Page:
Glenn Greenwald blogs for Salon: "I agree entirely that it is the DOJ lawyers who purported to legalize torture and the high-level Bush officials ordering it who are the prime culprits and criminals, as compared to, say, CIA agents who were proverbially just following orders and were told by the DOJ that what they were doing was legal. But leave aside the question of whether prosecutions would produce good or bad outcomes. After all, the notion that the law can and should be ignored whenever we think doing so would produce good results or would constitute good policy was the engine that drove Bush lawlessness. If, as Barack Obama proclaimed yesterday, 'the United States is a nation of laws' and his 'Administration will always act in accordance with those laws,' isn't it the obligation of those opposing prosecution to justify that position in light of these legal mandates and long-standing principles of Western justice? How can they be reconciled?"
Georgetown Law Professor David Cole writes for the New York Times: "It is not enough to say that when we have a president who does not believe in cruel and inhuman treatment and torture, the United States will not engage in such practices – while leaving open the possibility that if we again elect a president who does believe in such practices, they can be revived as a policy option. We must formally acknowledge that what was done was wrong, indeed criminal. At the very least, a credible independent investigation must be undertaken. The Convention Against Torture, which we have signed and ratified, demands nothing less wherever there is any evidence that persons within our jurisdiction inflicted cruel, inhuman, or degrading treatment on another human being. These memos are that evidence."
Berkeley public policy professor Michael O'Hare blogs: "Obama has made it national policy to ignore violations of international law, human decency, and stepped on everything we've believed since Nuremberg, promising no prosecutions of CIA torturers and hinting at no prosecutions of their enablers and commanders....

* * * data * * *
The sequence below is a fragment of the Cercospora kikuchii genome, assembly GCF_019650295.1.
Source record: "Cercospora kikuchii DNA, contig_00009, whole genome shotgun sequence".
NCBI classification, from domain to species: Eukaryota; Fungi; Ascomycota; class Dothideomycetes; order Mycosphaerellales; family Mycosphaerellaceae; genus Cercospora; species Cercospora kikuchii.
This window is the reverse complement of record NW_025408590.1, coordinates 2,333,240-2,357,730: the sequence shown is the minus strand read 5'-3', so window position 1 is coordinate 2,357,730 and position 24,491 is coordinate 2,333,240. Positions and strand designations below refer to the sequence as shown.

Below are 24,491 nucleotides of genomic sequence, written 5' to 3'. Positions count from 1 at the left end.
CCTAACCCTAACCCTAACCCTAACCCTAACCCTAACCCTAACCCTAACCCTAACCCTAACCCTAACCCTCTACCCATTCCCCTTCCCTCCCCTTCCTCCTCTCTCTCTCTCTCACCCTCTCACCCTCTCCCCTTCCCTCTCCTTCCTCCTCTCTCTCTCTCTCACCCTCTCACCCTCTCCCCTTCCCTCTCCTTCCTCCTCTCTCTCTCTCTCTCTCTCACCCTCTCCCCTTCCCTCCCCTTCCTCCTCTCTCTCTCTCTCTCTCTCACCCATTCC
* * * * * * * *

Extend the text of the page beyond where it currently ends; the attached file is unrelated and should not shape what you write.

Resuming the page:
"Torturing people systematically is not just criminal but outrageous, unspeakable. Having orders to do it is no excuse: we need every citizen and every spook to think before obeying orders that may for whatever reason be illegal, especially orders that are cruel, vengeful, and compromise the mission: this principle is so obvious movie plots are built on its universal validity."
Blogger Digby offers a thin reed upon which some Obama supporters can conceivably hang: "[I]t's obviously very difficult for the administration to take on the intelligence community unless there is a large public constituency demanding action.... I recognize that it's not easy, especially for a Democrat, although I think it's so important to the future security of the nation that I would have hoped the president would use some of his political capital to prove that the United States is a country of laws not men.
"However, I have to wonder if by releasing the memos they aren't at least obliquely asking for the public to 'make' them do it. They could have kept them secret, after all. If there were significant public pressure as well as pressure from congress, they would have enough cover to launch an investigation."
Meanwhile, former Bush administration officials Michael Hayden and Michael B. Mukasey write in a Wall Street Journal op-ed that the release of the memos will "invite the kind of institutional timidity and fear of recrimination that weakened intelligence gathering in the past, and that we came sorely to regret on Sept. 11, 2001...
"By allowing this disclosure, President Obama has tied not only his own hands but also the hands of any future administration faced with the prospect of attack.
"Disclosure of the techniques is likely to be met by faux outrage, and is perfectly packaged for media consumption. It will also incur the utter contempt of our enemies."
They also once again trot out the canard that torture worked, and that Abu Zubaida, the CIA's first official torture victim and the subject of the first of yesterday's memos, "was coerced into disclosing information that led to the capture of Ramzi bin al Shibh, another of the planners of Sept. 11, who in turn disclosed information which -- when combined with what was learned from Abu Zubaydah -- helped lead to the capture of KSM and other senior terrorists, and the disruption of follow-on plots aimed at both Europe and the U.S."
But as I've written previously, Bin al Shibh was captured almost half a year after Zubaida was, and author Ron Suskind reported that the key information about his location came not from Zubaida but from an al-Jazeera reporter who had interviewed bin al Shibh and KSM at their safehouse apartment in Karachi. Zubaida also did not provide information that led to KSM's capture. Suskind reported that a tipster led the CIA directly to KSM and subsequently collected a $25 million reward.